National Wear Red Day for Women’s Heart Health

Posted by |
national wear red day

Heart disease and stoke are the number one causes of death for American women. Every 60 to 80 seconds, another woman dies as a result of heart disease or stroke. The good news is most heart disease is preventable with education and action. To bring awareness to heart health, the American Heart Association encourages everyone to celebrate National Wear Red Day® on February 3rd. While celebrating Wear Red Day is always fun, National Wear Red day is also a chance to increase awareness and education about this devastating disease.

Know causes, risks and symptoms of heart disease

Know what you can control to prevent heart disease. While some things may be out of your control, many risks can be managed. Things you can’t control include age, gender, family history, race or previous heart disease. But if you know the risks associated with each of these, and things you can manage, you are on your way to preventing heart disease.

High blood pressure and high blood cholesterol are two serious risk factors. Smoking and not getting enough physical activity also increase your risk. Being overweight and having diabetes also may increase the odds of contracting heart disease. You may not be able to control all of your risks because family history is a factor especially related to cholesterol levels. However, being honest about what you can and cannot control are crucial in protecting your long-term health. By managing your risk factors, even if your genes come into play, you can minimize your risk. Be honest, be aware, and follow these five tips for improving your heart health.

5 Tips to remember after Wear Red Day

Know your numbers: The American Heart Association recommends you know five key numbers to improve your heart health: total cholesterol, HDL cholesterol (the good kind), blood pressure, blood sugar and body mass index (BMI). These numbers are important because they help assess your risk of heart disease. Learn about your numbers by scheduling an appointment with your doctor today.

Get active: Research shows that even a little bit of physical activity helps improve heart health. Adults should get 150 minutes of exercise each week. That can include walking, biking, strength training or any combination. Using your SilverSneakers® membership is a great way to meet your exercise goals and is included free in many Medicare health plans. Check to see if you are eligible, then find your nearest location and get started today!

Quit smoking: We all know smoking is bad for your health. But it’s mostly bad for your lungs, right, not your heart? Wrong. Smoking increases your risk of heart disease and stroke by two to four times. And women have a 25 percent higher chance of getting heart disease than men. Check here for more ways smoking affects your health as well as tips for quitting.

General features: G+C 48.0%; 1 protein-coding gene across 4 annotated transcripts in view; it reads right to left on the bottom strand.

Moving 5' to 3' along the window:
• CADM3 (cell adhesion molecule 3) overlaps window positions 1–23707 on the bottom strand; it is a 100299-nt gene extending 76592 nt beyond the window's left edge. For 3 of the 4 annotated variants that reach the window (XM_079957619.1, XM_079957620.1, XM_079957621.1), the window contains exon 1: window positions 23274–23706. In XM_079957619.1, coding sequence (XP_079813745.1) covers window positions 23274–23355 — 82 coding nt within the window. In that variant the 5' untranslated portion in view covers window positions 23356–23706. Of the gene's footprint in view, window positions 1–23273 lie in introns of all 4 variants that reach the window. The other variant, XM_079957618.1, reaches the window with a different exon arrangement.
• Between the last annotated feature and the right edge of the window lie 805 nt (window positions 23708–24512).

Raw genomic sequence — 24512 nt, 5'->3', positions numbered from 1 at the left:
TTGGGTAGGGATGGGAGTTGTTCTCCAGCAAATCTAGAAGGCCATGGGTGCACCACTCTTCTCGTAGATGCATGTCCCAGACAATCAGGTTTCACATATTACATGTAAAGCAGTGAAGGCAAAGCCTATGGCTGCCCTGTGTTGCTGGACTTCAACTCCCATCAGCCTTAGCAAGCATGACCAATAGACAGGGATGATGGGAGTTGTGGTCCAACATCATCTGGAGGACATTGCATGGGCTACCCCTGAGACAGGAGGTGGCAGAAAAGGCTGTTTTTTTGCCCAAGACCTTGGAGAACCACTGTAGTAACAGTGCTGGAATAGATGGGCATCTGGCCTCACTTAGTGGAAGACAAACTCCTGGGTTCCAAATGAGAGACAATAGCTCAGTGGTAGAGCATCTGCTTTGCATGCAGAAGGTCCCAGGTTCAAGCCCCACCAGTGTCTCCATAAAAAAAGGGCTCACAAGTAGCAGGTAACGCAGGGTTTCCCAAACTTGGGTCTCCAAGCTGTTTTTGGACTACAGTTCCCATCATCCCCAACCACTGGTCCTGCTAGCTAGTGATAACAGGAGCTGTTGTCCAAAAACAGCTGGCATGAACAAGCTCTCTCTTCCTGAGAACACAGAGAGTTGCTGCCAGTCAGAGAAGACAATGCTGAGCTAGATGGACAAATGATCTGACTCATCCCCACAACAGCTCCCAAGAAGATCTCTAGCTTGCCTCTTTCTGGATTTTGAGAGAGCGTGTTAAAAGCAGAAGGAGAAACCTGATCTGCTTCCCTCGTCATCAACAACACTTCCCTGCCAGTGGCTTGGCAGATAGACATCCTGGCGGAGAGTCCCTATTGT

Manage stress and get enough sleep: Stress affects your blood pressure and cholesterol numbers. Although you probably can’t eliminate stress, you want to learn how to manage your stress so it doesn’t negatively impact your heart. Physical activity and meditation are both great ways to manage or reduce your stress. Being active can also lead to better sleeping habits and getting enough sleep is also essential to manage stress. Many of us don’t get enough sleep and that puts stress on our tickers. Do you have trouble sleeping? Here are three remedies you can try to improve your sleep and, in essence, improve your heart health.

Eat a well-balanced diet: Your diet is plays a major role in heart health. You want to make sure you eat a well-balanced diet of fruits and vegetables (the more color, the better), whole grains instead of simple carbs and low-fat dairy products. You also want to make sure you eat skinless poultry and fish, along with nuts and legumes. And use non-tropical vegetable oils. Limit saturated fat, trans fat, sodium, red meat, sweets and sugar-sweetened beverages. Check out some of the great heart healthy recipes below in our free e-book.

Whether you are young or experienced, heart health is important for all. If you don’t already know your numbers, schedule an appointment with your doctor today to discuss your heart. Most heart disease is preventable. You just have to take the first step. So educate yourself, get active, eat well and #GoRedWearRed to show your support for women’s heart health.